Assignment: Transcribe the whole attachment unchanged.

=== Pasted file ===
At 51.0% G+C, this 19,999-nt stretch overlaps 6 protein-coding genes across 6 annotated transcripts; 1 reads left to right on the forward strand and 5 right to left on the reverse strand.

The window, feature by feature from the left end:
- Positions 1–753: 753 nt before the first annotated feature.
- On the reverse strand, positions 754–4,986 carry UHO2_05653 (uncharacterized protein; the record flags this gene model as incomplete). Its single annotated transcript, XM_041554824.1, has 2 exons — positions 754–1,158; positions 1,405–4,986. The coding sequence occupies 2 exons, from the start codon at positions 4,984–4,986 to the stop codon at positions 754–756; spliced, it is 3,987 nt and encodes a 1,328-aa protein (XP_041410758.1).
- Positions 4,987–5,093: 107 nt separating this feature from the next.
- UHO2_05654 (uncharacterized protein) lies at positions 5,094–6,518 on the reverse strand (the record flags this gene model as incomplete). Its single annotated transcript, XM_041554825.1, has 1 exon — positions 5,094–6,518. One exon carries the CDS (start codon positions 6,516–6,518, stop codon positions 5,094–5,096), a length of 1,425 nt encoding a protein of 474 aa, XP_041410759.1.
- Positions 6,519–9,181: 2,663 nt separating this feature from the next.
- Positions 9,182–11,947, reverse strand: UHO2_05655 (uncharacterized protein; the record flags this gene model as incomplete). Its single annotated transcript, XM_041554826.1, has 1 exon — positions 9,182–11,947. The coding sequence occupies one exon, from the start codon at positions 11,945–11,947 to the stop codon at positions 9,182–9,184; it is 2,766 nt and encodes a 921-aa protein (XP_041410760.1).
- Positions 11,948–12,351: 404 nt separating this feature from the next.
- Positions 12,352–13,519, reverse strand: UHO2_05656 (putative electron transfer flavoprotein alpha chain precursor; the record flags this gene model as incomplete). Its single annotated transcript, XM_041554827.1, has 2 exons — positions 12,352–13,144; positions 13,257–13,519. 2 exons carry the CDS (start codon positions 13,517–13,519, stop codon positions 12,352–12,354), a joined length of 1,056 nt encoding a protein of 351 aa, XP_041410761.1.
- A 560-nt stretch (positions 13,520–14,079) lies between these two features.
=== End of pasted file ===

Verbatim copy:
At 51.0% G+C, this 19,999-nt stretch overlaps 6 protein-coding genes across 6 annotated transcripts; 1 reads left to right on the forward strand and 5 right to left on the reverse strand.

The window, feature by feature from the left end:
- Positions 1–753: 753 nt before the first annotated feature.
- On the reverse strand, positions 754–4,986 carry UHO2_05653 (uncharacterized protein; the record flags this gene model as incomplete). Its single annotated transcript, XM_041554824.1, has 2 exons — positions 754–1,158; positions 1,405–4,986. The coding sequence occupies 2 exons, from the start codon at positions 4,984–4,986 to the stop codon at positions 754–756; spliced, it is 3,987 nt and encodes a 1,328-aa protein (XP_041410758.1).
- Positions 4,987–5,093: 107 nt separating this feature from the next.
- UHO2_05654 (uncharacterized protein) lies at positions 5,094–6,518 on the reverse strand (the record flags this gene model as incomplete). Its single annotated transcript, XM_041554825.1, has 1 exon — positions 5,094–6,518. One exon carries the CDS (start codon positions 6,516–6,518, stop codon positions 5,094–5,096), a length of 1,425 nt encoding a protein of 474 aa, XP_041410759.1.
- Positions 6,519–9,181: 2,663 nt separating this feature from the next.
- Positions 9,182–11,947, reverse strand: UHO2_05655 (uncharacterized protein; the record flags this gene model as incomplete). Its single annotated transcript, XM_041554826.1, has 1 exon — positions 9,182–11,947. The coding sequence occupies one exon, from the start codon at positions 11,945–11,947 to the stop codon at positions 9,182–9,184; it is 2,766 nt and encodes a 921-aa protein (XP_041410760.1).
- Positions 11,948–12,351: 404 nt separating this feature from the next.
- Positions 12,352–13,519, reverse strand: UHO2_05656 (putative electron transfer flavoprotein alpha chain precursor; the record flags this gene model as incomplete). Its single annotated transcript, XM_041554827.1, has 2 exons — positions 12,352–13,144; positions 13,257–13,519. 2 exons carry the CDS (start codon positions 13,517–13,519, stop codon positions 12,352–12,354), a joined length of 1,056 nt encoding a protein of 351 aa, XP_041410761.1.
- A 560-nt stretch (positions 13,520–14,079) lies between these two features.